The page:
On Directing Styles

Posted by A Quiet Man with a Loud Voice | Labels: , , , , | Posted On Tuesday, September 1, 2009 at 10:45 PM

Attempt to blog after every rehearsal? Fail.

I don’t know how Angela does it.

It’s not that I haven’t had time or anything. It’s just that the blocking portion of the rehearsal process is the single most boring thing to experience. We’ve currently blocked a little over half the show so far and are off-book on the first two scenes of the twelve scene show – so we’re probably ahead of the game. Now if only we’d focus and get things done!

Actually, we’ve probably done a lot better job of focusing and getting things done than any show I’ve done in a long time. I am really surprised to see people running lines and blocking together before rehearsal starts, after rehearsal ends, and whenever they’re not onstage.

But this entry isn’t about that. This entry is about the director-actor relationship.

Let me start off by mentioning how lucky I am to be working with Dan Nadon again. I’ve known him since I was a kid and have taken several courses that he has taught. But this is my first ‘real’ play he’s directed that I’ve been in. I did perform as Snow White and the Seven Dwarves for him once, but that was Children’s Theatre so I don’t really consider it a 'real' play.

Plus, I sucked then.

I’ve always known Dan to be a very open person willing to listen to what you have to say and share his own opinions. And he brings this same mentality to directing. Earlier today I went to the theatre early to discuss the character of Death with him and walked away with a better understanding of his mentality. And it was a real discussion, a back-and-forth between the director and an actor where some ideas were clarified, some were thrown out, and some were left open for further exploration.

Example: I still can’t wrap my head around the idea of Family being considered a non-essential facet of life. At some point before the show opens, I’ll discuss this – because it’s probably the single most intriguing idea of the whole show for me. In fact, I’m currently attending Carol Robinson’s class where I hope we’ll dive into deeper detail about this.

Back on point:

Not all directors are very open. I had an acting teacher once who also directed several shows.

Disclaimer: I auditioned for two of the director’s shows but was not cast. While I was bitter at the time, I now consider it a blessing for the following reason:

This director/teacher was one of those, “do it this way,” directors. He would tell you exactly how to do a role in class. Right down to blocking. He was not in the least bit interested in exploration. If we tried something new he would inevitably say, “That’s nice. You should try this,” and if we came to class next day with something different – he would reiterate the original suggestion. One time I mentioned to him that I tried his suggestion at home but couldn’t make it work.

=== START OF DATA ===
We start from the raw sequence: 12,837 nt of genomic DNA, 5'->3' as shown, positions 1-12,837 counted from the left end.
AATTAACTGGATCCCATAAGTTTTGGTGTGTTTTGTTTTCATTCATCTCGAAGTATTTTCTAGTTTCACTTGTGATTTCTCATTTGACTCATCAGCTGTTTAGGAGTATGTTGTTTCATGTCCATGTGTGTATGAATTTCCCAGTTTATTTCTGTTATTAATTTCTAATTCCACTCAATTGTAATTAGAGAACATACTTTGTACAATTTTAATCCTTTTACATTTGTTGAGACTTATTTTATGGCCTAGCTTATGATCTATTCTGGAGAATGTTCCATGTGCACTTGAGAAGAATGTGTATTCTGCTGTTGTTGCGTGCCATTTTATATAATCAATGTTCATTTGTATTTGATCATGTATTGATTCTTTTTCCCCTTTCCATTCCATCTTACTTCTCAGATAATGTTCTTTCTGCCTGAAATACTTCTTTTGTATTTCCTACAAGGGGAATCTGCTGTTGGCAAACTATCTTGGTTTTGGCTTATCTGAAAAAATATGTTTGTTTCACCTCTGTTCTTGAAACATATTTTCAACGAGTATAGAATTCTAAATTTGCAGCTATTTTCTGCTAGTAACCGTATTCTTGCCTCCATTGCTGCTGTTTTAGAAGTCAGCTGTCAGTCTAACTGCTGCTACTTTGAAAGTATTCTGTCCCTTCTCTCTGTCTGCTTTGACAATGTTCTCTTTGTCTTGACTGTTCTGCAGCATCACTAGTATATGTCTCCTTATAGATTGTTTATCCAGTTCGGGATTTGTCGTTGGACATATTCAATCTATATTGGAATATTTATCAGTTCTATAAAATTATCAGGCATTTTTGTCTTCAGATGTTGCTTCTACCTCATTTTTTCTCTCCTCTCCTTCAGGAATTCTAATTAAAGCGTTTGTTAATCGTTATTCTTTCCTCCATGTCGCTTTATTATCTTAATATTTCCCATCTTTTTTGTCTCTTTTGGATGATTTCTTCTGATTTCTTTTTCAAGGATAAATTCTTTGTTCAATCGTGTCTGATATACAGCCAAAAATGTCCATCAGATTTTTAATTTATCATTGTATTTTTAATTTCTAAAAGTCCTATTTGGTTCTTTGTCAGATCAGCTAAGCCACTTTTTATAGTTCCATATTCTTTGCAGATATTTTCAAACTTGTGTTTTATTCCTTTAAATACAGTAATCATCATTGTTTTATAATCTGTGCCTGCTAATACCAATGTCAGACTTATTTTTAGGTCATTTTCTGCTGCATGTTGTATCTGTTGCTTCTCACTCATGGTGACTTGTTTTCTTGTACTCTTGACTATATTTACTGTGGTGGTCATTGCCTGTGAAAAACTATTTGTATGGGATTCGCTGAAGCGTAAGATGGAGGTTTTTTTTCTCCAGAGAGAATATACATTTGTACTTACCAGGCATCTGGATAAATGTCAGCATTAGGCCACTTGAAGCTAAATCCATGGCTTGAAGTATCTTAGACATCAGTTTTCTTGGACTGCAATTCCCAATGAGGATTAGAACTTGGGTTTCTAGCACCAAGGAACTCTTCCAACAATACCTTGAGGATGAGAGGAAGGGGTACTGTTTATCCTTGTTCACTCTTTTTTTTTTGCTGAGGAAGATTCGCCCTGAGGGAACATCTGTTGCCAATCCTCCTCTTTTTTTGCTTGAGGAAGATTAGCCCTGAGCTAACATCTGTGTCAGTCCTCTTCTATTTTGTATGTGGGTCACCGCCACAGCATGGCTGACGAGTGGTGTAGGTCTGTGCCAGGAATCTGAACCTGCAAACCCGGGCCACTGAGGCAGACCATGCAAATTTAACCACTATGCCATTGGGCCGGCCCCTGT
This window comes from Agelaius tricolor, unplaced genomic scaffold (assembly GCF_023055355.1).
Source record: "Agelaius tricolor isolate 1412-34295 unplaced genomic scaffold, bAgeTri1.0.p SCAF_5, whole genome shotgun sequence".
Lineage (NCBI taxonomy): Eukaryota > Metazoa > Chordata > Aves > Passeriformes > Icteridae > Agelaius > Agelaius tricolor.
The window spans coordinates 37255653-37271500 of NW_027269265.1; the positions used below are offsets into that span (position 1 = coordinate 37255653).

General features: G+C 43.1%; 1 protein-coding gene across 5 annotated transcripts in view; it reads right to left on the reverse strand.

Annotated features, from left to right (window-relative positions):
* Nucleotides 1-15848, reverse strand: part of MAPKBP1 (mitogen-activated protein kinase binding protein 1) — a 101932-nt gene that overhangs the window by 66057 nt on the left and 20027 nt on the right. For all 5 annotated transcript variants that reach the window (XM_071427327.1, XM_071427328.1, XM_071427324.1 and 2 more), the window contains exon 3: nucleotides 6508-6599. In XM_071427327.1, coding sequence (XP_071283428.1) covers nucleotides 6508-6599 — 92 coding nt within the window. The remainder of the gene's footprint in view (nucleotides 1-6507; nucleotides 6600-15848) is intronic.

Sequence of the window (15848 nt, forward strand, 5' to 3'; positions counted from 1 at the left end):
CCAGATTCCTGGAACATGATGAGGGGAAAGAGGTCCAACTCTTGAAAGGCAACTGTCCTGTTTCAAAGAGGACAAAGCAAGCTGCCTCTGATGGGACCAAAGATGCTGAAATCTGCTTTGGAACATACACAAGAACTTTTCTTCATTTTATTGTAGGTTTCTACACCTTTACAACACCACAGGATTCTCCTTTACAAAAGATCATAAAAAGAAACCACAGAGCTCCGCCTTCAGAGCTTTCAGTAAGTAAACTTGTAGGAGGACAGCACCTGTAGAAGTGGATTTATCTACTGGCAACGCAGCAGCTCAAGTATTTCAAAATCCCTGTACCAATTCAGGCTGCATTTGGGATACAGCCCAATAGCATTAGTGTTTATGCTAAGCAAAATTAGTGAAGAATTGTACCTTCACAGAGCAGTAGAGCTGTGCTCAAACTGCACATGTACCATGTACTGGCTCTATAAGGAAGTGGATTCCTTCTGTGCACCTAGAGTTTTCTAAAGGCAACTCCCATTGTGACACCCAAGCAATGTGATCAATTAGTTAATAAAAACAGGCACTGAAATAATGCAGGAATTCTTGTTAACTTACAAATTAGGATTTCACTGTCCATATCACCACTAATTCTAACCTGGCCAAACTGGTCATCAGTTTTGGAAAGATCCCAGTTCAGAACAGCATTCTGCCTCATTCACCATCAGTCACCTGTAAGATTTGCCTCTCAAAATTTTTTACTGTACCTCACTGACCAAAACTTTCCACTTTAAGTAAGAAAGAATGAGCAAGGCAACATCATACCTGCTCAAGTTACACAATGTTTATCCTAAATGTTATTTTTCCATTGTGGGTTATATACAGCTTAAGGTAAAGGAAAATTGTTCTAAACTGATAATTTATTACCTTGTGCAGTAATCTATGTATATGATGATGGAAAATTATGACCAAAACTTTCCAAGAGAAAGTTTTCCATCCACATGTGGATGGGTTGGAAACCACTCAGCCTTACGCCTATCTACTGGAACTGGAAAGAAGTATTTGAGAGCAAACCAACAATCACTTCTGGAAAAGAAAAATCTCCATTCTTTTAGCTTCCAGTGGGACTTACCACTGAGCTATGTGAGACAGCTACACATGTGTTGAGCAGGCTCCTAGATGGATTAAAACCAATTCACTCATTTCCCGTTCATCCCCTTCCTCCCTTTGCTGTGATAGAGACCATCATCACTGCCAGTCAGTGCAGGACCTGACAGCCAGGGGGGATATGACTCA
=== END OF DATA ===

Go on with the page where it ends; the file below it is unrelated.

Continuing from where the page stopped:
His response: “It works. You’re just not trying hard enough.”

After watching several of his shows I started to notice that all of the characters in his plays were the same. They all walked, talked, and acted like him. They were well staged, but I never saw anything resembling a collaborative effort onstage.
That, my friends, is Shitty Director Number One.

Shitty Director Number Two is the complete opposite.

If you ask him questions about the character he’ll inevitably say, “I don’t want to tell you how to do your character, you need to figure it out yourself.”

And that is an incredible copout.

Yes, the actor should have freedom to explore – but when the actor comes to the director with a question, it is because he needs help. If you don’t give them help? You suck as a director, sir. You don’t even deserve the title, you’re nothing more than a glorified babysitter.

I, thankfully, have never had this problem. Though I have been regaled with stories from those who have.

And the third type of Shitty Director?

The Incompetent. You may think Shitty Director Number Two is incompetent, but you would be very wrong.

The incompetent director chose a play that he doesn’t understand. But he saw it once and it looked cool and is doing it exactly like the show he saw. And the leads in his cast is made up entirely of his actor friends who have zero respect for him and just do their own thing. This director is the kind that just lets you do whatever the fuck you want. If you want to play Puck like Iago, he’ll laugh and say, “Interesting choice!” but doesn’t have the balls to tell you you’re wrong.

Dan Nadon, thankfully is none of these. It’s been a great joy the last two weeks discovering new things in For Every Man, Woman and Child with him and I continually look forward to rehearsal to see what the next idea he brings to the table is.

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